“It was either the major leagues or just another guy that didn’t make it out of Compton.’’
Well, he made it all right, and at the young age of 32, should be on a major league field for the next three decades, with kids from the MLB Youth academies across the country wondering if one day they could be the next Malachi Moore.
“He’s such a role model,’’ Miller said, “and we have kids now who are umpiring in the minor leagues because of Malachi. He’s giving hope to so many.’’
Moore never forgot his roots. He kept returned every winter to the Compton Youth Academy to instruct kids. He has an umpiring camp every year at the academy. He spent a recent weekend at Chase Field in Phoenix to work with the charitable UMPS Care. And he’s going to keep volunteering his services, hoping that there will be plenty of others, who look just like him, following in his footsteps.
“I’m so proud of him,’’ Danley, 61, says. “You never know what can happen. Look at Malachi. I didn’t know anything about him. I just saw a young Black kid, a baseball player who came from the same kind of neighborhood I came from, and someone who had a desire to stay in the game.
“He’s going to have a long future in this game.’’
And, you better believe Moore says, he plans on paying it forward.
“I remember being hell-bent on being the head groundskeeper for the Dodgers or Padres, which would have been just fine,’’ Moore says. “But, man, being a big-league umpire, what a blessing. I owe the Compton Academy and umpires school so much, believe me, the least I can do is try to inspire others. I love to help. I love the feeling of helping others. So many people impacted my life.
“Shame on me, if I don’t impact others, too.’’
Hall of Fame corner
How cool was that video seeing Scott Rolen telling his parents that he was elected to the Hall of Fame?
There are so many Hall of Famers whose parents aren’t alive to see their son receive baseball’s highest honor, and seeing the look on their faces was beautiful.
When Rolen, a seven-time All-Star and eight-time Gold Glove winner, was asked how he was able to stay humble throughout his career, he didn’t hesitate:
“Well, I’m from Jasper, Indiana,’’ he said. “It’s a hardworking community that values going to work, getting your job done, doing things right and treating people well. On top of that, I am Ed and Linda Rolen’s son, Todd and Kristin’s brother, and that just didn’t fly in our house.”
Just what kind of person is new Hall of Fame third baseman Scott Rolen?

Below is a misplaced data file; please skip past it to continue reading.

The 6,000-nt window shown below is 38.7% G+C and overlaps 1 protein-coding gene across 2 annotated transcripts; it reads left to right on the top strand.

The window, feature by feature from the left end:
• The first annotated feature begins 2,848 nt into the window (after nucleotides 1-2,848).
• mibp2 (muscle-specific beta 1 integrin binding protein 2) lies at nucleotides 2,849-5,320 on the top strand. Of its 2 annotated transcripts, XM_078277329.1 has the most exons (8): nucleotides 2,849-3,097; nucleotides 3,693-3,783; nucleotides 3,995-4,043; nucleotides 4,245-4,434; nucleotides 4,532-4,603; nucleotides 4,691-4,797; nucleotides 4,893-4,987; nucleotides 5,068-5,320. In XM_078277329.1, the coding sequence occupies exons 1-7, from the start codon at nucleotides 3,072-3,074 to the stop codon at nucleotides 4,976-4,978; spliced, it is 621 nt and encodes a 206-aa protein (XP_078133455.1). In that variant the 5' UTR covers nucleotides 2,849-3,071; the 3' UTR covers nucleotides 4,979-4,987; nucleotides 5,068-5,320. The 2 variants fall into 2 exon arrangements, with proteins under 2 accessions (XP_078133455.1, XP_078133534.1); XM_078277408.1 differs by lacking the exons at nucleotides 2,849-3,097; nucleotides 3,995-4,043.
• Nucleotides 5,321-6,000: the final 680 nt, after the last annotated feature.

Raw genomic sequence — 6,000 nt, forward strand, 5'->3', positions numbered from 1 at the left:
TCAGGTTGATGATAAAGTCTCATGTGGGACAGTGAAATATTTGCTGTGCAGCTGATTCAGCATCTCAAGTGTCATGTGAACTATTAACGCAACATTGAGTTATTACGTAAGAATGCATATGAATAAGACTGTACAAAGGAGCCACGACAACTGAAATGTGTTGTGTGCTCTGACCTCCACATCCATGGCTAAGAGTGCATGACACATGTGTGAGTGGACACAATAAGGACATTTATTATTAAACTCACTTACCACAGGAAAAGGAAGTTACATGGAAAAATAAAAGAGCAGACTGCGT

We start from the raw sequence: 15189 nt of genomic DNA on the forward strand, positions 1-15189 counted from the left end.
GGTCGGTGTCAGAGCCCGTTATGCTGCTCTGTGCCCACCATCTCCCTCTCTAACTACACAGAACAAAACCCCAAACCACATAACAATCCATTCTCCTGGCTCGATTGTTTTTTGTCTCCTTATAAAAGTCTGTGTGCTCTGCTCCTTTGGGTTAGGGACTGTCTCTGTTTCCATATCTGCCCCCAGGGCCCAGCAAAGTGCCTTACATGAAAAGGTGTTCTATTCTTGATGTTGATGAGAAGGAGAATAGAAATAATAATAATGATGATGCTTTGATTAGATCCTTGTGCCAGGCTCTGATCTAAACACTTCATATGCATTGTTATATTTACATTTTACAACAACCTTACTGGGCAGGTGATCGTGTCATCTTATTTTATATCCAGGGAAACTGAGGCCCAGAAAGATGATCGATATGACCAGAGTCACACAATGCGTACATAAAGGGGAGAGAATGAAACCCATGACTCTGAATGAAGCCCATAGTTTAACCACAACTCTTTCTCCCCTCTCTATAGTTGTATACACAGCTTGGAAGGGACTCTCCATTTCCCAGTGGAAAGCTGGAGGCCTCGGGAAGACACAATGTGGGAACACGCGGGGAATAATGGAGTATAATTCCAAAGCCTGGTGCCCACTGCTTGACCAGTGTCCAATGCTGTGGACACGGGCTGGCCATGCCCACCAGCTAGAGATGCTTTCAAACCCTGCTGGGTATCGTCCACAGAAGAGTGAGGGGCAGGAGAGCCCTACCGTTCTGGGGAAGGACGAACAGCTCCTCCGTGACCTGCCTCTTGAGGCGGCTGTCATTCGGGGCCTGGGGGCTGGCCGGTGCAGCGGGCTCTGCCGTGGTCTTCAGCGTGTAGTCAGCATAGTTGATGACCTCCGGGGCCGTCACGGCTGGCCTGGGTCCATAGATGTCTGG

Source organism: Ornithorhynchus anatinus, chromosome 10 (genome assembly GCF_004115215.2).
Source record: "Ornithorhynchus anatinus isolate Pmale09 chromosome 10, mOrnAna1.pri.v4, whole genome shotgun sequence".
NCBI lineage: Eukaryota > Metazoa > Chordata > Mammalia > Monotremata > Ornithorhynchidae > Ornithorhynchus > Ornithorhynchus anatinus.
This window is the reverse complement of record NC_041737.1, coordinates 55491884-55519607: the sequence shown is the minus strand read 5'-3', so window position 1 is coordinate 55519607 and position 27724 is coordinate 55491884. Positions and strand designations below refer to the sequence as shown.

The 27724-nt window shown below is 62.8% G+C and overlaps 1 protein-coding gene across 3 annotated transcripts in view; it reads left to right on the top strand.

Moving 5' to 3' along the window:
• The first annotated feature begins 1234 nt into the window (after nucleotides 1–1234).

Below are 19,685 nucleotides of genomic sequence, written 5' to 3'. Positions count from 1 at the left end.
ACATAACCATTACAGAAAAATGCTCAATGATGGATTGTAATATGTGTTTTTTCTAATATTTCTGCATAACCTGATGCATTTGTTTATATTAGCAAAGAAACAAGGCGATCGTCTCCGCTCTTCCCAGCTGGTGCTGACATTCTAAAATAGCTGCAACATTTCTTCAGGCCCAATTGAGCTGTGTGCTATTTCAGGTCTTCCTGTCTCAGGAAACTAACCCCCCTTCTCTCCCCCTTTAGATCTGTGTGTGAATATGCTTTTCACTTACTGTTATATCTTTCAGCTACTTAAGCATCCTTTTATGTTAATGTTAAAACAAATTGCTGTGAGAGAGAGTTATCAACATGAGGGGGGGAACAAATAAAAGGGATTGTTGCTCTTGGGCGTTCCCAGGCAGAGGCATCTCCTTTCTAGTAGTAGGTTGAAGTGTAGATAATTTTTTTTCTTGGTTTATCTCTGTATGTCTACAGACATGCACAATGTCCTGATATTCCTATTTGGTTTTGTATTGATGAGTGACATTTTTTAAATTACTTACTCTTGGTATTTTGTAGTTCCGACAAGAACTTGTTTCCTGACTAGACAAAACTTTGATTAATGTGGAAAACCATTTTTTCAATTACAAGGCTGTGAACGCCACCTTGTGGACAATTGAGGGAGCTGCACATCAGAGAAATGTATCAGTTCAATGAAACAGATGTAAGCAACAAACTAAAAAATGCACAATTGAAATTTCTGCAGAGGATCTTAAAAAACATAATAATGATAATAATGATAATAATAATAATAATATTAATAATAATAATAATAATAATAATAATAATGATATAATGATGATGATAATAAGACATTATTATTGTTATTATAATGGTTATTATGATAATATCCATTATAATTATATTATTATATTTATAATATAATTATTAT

When Dusty Baker’s father died in 2009, and the family and friends gathered at Baker’s home, a huge shipment of food was delivered.
It was from Rolen, who had played only 40 games for Baker at the time with the Cincinnati Reds.
“I couldn’t believe it,’’ Baker said. “I’ll never forget that. What a beautiful person.’’
Rolen cleared the 75% threshold by just five votes, making him just the sixth Hall of Famer to win an election by five or fewer votes, and avoiding the second shutout in the last three years by the Baseball Writers’ Association of America.
Rolen and Fred McGriff, who was elected in December by the Contemporary Era Committee, will be sharing the stage together on July 23 in Cooperstown, N.Y.
While just two Hall of Famers have been voted in by the writers in three years (David Ortiz last year), tying the fewest since their annual voting in 1966, that will soon change.
Third baseman Adrian Beltre (3,166 hits, 477 homers, five Gold Gloves, four Silver Sluggers) will stroll into the Hall of Fame on his first year on the ballot, collecting at least 90% of the vote. He may even challenge George Brett’s 98.2% record percentage by a third baseman.
Colorado Rockies first baseman Todd Helton is a lock to be inducted next year after receiving 72.2% of the vote, a massive leap from his 52.0% of a year ago. Every player who has accumulated that high of a voting percentage was inducted the following year.
Closer Billy Wagner should be joining them, too, after receiving 68.1% of the vote, with two years remaining on the ballot. If he’s elected in 2024, he certainly will be there in 2025, standing alongside Ichiro Suzuki and CC Sabathia.
Catcher/first baseman Joe Mauer, who will be on the ballot next year, could also squeeze onto the stage with second baseman Chase Utley making a case.
Center fielder Carlos Beltran, who debuted at 42%, should one day be inducted, too. There has never been a player who debuted with at least 42% of the vote who weren’t eventually elected.
Center fielder Andruw Jones, whose popularity has dramatically increased, going from 7.5% his second year on the ballot to 58.1%_ an increase of 194 voters_also has a shot before his eligibility expires in four years.
Why, the huge increases by Helton, Wagner, Jones and Sheffield marked the first time in the Hall of Fame balloting that four players saw an increase of at least 14% from the previous year, according to Hall of Fame writer Jayson Stark and STATS Perform.
The one potential Hall of Famer who never did draw the attention of voters was second baseman Jeff Kent, who had the greatest power-hitting numbers by a second baseman in history. Yet, he stalled out at 46.5% and will no longer remain on the ballot.